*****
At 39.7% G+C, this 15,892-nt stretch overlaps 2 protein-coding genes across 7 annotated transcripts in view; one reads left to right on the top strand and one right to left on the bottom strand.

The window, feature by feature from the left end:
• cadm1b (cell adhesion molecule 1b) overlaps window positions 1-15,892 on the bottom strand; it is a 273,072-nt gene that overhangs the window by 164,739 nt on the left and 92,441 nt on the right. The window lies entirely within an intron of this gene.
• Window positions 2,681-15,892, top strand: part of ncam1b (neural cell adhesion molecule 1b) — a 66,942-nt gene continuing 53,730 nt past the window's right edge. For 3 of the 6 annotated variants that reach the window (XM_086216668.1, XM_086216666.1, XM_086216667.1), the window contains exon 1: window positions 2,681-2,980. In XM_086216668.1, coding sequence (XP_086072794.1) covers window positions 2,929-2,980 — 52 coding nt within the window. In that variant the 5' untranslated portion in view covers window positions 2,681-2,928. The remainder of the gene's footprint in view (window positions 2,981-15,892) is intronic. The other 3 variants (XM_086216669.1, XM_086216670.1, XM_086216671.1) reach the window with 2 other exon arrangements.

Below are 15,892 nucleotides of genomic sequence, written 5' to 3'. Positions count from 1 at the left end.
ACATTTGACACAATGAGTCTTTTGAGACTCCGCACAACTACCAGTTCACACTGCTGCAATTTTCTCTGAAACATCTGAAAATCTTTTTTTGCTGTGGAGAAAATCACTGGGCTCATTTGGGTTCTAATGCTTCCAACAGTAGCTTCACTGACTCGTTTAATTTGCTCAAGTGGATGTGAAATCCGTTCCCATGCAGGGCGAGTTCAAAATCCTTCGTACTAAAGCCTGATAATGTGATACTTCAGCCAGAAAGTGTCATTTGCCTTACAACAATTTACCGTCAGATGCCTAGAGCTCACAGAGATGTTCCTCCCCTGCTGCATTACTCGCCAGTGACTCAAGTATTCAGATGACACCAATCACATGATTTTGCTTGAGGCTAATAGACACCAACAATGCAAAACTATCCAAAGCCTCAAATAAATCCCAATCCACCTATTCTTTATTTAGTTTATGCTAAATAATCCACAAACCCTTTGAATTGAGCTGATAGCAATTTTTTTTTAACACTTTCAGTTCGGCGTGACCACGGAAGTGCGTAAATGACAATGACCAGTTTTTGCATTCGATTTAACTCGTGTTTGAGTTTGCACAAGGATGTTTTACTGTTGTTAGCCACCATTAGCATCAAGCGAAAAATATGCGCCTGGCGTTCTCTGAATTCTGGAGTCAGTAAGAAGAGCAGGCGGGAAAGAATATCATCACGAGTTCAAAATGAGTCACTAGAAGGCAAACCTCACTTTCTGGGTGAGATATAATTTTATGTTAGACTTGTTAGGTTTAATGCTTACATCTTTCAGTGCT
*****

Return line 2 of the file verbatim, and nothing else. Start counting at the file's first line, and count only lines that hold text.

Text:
The window, feature by feature from the left end: